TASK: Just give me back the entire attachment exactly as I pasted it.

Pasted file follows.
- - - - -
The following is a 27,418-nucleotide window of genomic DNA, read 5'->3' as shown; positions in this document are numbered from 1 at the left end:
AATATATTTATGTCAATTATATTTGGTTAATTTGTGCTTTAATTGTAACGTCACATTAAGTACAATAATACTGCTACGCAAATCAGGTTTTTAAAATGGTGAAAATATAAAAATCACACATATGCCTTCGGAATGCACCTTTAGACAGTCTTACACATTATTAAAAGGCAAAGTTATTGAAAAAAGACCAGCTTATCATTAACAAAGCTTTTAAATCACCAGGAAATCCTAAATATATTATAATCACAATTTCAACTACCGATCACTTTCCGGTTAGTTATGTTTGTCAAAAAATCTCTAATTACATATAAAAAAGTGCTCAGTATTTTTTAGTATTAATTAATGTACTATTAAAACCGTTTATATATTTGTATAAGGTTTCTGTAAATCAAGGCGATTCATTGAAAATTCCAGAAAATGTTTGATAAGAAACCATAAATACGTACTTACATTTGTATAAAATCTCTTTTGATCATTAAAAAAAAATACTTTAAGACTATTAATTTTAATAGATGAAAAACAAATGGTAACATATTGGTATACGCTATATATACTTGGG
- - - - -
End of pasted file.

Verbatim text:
The following is a 27,418-nucleotide window of genomic DNA, read 5'->3' as shown; positions in this document are numbered from 1 at the left end:
AATATATTTATGTCAATTATATTTGGTTAATTTGTGCTTTAATTGTAACGTCACATTAAGTACAATAATACTGCTACGCAAATCAGGTTTTTAAAATGGTGAAAATATAAAAATCACACATATGCCTTCGGAATGCACCTTTAGACAGTCTTACACATTATTAAAAGGCAAAGTTATTGAAAAAAGACCAGCTTATCATTAACAAAGCTTTTAAATCACCAGGAAATCCTAAATATATTATAATCACAATTTCAACTACCGATCACTTTCCGGTTAGTTATGTTTGTCAAAAAATCTCTAATTACATATAAAAAAGTGCTCAGTATTTTTTAGTATTAATTAATGTACTATTAAAACCGTTTATATATTTGTATAAGGTTTCTGTAAATCAAGGCGATTCATTGAAAATTCCAGAAAATGTTTGATAAGAAACCATAAATACGTACTTACATTTGTATAAAATCTCTTTTGATCATTAAAAAAAAATACTTTAAGACTATTAATTTTAATAGATGAAAAACAAATGGTAACATATTGGTATACGCTATATATACTTGGG